The 2000s started pretty roughly for Eastwood, at least in terms of his directorial work. Opening the new century with Space Cowboys… admittedly not his best moment, but also not his worst. Space Cowboys has one hell of a cast, with Eastwood himself leading Tommy Lee Jones, Donald Sutherland and James Garner into space. It sounds like a joke, and there are plenty of moments of comedy relief in the film, but for the most part it is pretty serious, with Eastwood impressively managing to consistently toe the line between outright silliness, with Rocky-esque training montages featuring old men who can barely move, to moments of pure mortality, these heartbreaking displays of defeat at times when the men give up all hope, because of their age or otherwise. It’s a little too mixed-up for its own good, though, with the final act then adding in action and tension into a film that was only just managing to hold itself together trying to be funny and serious, and as sad as it is to admit it, it doesn’t work too well. It’s good fun, and entertaining, but it’s painfully by the books for the most part, the only thing that differentiates it as something from Eastwood is the frequently re-appearing theme of time passing and consciousness about age. Some of it is outright funny in a bad way, with some of the script just not working at all, which makes me wonder why Eastwood even took this script on in the first place as, usually, he’s better with his choosing, but I suppose we all win some and lose some. I can only really recommend this to the real enthusiasts, or people who want a silly space movie on a relaxed afternoon, but it is far from being worth seeking out for anybody, which is a real shame as there is… some potential here, it just isn’t utilised carefully enough.
Following on from the pretty mediocre Space Cowboys, Eastwood made Blood Work, which is essentially the sixth Dirty Harry film – it’s safe to assume that Warner Bros stopped the Harry franchise because Eastwood was only getting older, but he proves here that he still had it in him to make a fun, popcorn crime thriller, and to do it pretty damn well. Clint is so good at being his typical grizzled cop that, to a certain extent, I’m glad he was typecast as one, I don’t think I could ever really grow tired of watching him grumble his way around whilst working for the greater good, and shockingly Jeff Daniels is also amazing here as Eastwood’s little sidekick. This one doesn’t really reveal all too much about Eastwood, with his previous few films feeling like a detraction from the work he was putting out in the early 1990s (Unforgiven, A Perfect World, The Bridges of Madison County) and going back to what he was doing in the 1980s, just making good little genre films and leaving it at that. This one is one of his most entertaining, but also one of his least fascinating. It’s mostly a pretty run-of-the-mill detective drama in terms of the plot, but thankfully the execution keeps it interesting and helps to keep an unassuming audience on their toes.
Finally returning to where he started, with documentary filmmaking, Eastwood made Piano Blues in 2003. Piano Blues was just one of seven films, made by a group of directors lead by Martin Scorsese on the Blues. Again, it is as if Eastwood got a little lazy or complacent here, as this one is mostly him talking to a few musicians and asking them to perform on camera, and archive footage during some of their conversations. It’s interesting to someone who doesn’t know much about the blues, and I can imagine that for fans of the blues this would be quite enjoyable, but it’s pretty bland documentary in terms of directing, with most of the fun coming from the conversation between Ray Charles and Eastwood, because Ray is so charismatic and Eastwood just seems pleased to be in the presence of such a man. Also interesting is that Eastwood reveals why he is so interested in the blues, explaining how when he was young it was all he would listen to after one day his mother came home with a few records. It’s vaguely amusing, but certainly not an Eastwood essential.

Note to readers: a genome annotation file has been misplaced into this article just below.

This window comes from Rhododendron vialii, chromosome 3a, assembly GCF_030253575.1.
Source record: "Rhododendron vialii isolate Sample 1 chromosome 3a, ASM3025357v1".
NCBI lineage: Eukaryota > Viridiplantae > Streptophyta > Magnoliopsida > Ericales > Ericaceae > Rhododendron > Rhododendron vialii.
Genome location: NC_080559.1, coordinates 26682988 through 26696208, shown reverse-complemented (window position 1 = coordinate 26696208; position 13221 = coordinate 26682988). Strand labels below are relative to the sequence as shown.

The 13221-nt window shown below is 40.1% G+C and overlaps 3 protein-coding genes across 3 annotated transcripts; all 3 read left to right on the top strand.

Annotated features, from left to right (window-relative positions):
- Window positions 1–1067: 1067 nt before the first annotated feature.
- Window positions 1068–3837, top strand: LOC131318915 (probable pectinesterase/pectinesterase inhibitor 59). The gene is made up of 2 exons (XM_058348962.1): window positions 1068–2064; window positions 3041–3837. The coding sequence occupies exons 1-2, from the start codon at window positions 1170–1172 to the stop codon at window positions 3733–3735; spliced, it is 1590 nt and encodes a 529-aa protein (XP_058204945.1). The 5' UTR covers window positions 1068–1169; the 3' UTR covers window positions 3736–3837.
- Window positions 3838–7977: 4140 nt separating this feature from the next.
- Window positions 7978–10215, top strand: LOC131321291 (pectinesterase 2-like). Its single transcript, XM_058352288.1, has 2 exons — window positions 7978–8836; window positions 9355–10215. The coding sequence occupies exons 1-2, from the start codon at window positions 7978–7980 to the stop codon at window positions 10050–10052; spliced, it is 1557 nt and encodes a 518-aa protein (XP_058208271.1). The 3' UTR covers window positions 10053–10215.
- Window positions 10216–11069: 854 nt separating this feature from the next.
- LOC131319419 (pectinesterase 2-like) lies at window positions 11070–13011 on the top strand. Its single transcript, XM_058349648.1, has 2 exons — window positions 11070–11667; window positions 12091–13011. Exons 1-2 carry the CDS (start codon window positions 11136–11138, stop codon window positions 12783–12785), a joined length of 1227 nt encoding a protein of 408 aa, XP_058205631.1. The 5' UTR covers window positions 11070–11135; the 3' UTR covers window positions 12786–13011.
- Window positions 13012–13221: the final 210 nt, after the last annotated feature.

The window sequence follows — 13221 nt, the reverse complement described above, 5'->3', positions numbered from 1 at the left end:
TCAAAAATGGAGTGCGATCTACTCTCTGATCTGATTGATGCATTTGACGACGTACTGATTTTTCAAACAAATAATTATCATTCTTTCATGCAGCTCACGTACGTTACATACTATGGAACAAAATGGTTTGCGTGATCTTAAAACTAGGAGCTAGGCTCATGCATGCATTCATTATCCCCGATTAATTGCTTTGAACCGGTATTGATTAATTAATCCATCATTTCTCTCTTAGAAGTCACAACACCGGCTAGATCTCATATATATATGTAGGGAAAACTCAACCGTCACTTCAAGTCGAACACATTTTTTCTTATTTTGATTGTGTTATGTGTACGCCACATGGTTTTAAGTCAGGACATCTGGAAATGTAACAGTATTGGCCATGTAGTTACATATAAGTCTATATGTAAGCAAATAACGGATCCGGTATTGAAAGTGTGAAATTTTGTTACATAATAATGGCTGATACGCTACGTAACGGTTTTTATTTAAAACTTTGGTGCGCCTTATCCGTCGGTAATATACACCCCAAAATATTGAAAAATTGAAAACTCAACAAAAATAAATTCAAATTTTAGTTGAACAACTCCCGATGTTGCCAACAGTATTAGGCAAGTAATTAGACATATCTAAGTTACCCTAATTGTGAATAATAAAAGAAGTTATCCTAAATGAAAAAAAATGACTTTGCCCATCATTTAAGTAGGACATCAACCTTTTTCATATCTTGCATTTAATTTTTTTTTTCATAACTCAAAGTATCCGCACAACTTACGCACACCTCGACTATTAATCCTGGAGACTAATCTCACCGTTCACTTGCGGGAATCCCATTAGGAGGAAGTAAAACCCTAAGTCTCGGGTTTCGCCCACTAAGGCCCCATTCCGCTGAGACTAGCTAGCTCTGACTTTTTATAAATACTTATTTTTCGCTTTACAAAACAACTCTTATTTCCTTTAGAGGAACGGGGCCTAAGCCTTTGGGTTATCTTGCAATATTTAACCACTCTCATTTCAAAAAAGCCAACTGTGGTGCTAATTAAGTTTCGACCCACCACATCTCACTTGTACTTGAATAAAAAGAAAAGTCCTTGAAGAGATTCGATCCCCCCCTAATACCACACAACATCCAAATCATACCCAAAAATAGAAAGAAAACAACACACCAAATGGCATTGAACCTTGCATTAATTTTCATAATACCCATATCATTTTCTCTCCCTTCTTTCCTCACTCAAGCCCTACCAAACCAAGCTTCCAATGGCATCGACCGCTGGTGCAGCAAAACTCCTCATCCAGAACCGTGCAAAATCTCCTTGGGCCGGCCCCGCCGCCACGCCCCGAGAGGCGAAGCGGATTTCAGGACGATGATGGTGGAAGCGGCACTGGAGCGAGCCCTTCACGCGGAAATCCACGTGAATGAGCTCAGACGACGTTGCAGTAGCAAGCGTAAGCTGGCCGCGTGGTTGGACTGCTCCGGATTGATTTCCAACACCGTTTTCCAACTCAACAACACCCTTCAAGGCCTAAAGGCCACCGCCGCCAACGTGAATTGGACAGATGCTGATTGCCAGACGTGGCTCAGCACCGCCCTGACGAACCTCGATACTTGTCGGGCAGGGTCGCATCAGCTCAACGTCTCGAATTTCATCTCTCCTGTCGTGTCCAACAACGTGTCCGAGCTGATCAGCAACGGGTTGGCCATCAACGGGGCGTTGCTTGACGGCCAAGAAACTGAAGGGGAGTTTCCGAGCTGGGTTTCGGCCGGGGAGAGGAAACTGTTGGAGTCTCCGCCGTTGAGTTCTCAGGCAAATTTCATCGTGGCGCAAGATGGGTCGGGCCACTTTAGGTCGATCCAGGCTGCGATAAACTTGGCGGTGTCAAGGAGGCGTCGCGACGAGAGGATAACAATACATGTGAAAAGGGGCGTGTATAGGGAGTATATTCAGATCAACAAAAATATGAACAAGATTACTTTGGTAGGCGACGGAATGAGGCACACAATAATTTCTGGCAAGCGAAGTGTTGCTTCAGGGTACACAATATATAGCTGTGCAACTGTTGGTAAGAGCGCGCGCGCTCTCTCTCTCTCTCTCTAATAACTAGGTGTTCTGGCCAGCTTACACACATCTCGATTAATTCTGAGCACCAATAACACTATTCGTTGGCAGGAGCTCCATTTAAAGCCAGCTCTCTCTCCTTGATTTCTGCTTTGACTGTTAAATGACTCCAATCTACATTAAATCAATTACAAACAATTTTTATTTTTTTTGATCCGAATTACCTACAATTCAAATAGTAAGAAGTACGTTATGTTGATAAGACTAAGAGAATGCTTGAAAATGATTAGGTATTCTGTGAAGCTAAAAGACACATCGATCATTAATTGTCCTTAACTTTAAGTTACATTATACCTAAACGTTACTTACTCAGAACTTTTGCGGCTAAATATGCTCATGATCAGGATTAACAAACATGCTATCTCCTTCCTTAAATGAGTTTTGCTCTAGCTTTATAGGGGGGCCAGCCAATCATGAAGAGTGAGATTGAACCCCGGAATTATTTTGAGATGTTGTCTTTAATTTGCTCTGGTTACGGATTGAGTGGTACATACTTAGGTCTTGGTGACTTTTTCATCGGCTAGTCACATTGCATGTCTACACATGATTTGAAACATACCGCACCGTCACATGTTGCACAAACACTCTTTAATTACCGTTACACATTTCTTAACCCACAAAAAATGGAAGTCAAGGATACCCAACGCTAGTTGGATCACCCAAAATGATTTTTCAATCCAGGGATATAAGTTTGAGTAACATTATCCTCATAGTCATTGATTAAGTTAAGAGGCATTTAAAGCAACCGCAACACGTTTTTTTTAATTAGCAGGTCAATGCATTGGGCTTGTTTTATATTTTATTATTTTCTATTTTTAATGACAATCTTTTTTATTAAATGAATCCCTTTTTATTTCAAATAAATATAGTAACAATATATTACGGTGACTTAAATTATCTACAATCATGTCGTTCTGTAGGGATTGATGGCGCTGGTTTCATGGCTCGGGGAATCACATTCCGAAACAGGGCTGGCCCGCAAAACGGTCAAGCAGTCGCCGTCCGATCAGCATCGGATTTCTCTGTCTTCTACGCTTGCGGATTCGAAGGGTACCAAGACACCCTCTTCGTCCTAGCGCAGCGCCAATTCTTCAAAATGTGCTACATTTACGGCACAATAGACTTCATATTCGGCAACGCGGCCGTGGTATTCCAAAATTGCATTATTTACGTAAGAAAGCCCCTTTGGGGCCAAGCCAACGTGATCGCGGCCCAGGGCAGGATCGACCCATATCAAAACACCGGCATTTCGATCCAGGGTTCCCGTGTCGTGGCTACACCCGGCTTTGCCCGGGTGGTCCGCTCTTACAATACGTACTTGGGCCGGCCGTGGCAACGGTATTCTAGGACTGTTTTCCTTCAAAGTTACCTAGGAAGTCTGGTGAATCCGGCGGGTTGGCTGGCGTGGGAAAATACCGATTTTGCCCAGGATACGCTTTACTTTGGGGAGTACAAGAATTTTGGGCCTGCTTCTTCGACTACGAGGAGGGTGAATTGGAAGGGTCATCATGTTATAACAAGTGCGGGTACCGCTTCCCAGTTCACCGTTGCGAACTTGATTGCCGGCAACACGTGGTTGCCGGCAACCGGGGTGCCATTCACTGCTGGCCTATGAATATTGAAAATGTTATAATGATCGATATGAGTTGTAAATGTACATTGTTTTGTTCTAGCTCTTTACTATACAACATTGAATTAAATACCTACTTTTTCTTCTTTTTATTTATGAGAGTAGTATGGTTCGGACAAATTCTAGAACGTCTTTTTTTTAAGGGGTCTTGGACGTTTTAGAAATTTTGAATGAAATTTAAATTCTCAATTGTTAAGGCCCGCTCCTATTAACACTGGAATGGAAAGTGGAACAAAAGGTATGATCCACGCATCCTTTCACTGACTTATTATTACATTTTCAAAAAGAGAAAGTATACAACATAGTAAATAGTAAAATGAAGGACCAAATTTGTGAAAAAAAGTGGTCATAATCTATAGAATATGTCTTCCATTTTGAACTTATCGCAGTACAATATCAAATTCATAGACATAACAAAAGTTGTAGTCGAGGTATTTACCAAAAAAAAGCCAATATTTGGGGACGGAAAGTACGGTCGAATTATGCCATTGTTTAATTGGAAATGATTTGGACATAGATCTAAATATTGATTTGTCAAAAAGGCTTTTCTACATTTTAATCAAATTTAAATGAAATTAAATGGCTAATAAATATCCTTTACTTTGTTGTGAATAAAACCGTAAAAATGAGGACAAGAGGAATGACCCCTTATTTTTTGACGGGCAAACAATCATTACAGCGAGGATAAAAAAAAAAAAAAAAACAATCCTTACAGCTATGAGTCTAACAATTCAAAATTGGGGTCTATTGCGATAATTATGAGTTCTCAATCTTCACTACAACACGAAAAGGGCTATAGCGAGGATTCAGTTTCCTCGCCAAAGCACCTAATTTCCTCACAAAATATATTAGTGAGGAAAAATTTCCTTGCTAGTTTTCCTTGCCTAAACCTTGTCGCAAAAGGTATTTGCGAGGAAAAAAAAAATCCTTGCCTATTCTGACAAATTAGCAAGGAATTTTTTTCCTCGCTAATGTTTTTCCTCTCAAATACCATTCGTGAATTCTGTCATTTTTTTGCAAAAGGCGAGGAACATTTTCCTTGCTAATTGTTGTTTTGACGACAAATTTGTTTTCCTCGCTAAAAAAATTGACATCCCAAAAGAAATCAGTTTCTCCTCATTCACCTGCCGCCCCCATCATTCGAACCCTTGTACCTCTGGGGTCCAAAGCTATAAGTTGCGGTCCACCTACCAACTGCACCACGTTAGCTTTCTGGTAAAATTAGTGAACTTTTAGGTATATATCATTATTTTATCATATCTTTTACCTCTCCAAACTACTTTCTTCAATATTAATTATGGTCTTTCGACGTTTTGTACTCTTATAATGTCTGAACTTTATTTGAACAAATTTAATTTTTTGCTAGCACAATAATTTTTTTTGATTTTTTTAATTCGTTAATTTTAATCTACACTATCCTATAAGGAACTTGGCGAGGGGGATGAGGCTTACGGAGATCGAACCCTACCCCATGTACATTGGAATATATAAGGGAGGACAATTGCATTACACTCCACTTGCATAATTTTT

But then, he came back and surprised us all once again. Mystic River, released the very same year as the Piano Blues documentary, is where you can see maybe the biggest change in Eastwood’s directorial work, this transformation into an incredibly precise, careful storyteller with a focus on realistic stories with pretty grim tones. He did a few of these in a row, but of course, we will get onto them later down the line. Mystic River is a brilliant film, receiving Eastwood Oscar nominations for both Best Picture and Best Directing, as well as Oscar wins for Sean Penn (Best Actor) and Tim Robbins (Best Supporting Actor). It’s no wonder that a film so technically well done managed to sweep the nominations, with an ensemble cast who all do some of their very best work here – even Kevin Bacon manages to do a fantastic job here as the detective stuck in the middle of the case, being connected to both the victim and the suspect since childhood – and many of the revelations that occur in the final act are just haunting, thanks to Brian Helgeland’s excellent script. The film is grim, it’s thrilling, it’s enticing and entertaining, and this was only really Eastwood’s first shot at something like this, with more to come that, for the most part, only seem to get better with every try, leading to much of his finest work. Mystic River was a huge change and it was phenomenally handled, giving both critics and audiences a whole new respect for Eastwood, maybe for the first time bringing the spotlight onto him as a director rather than a star as, for once, he isn’t actually in this film as he had been before with all of his most acclaimed and respected films.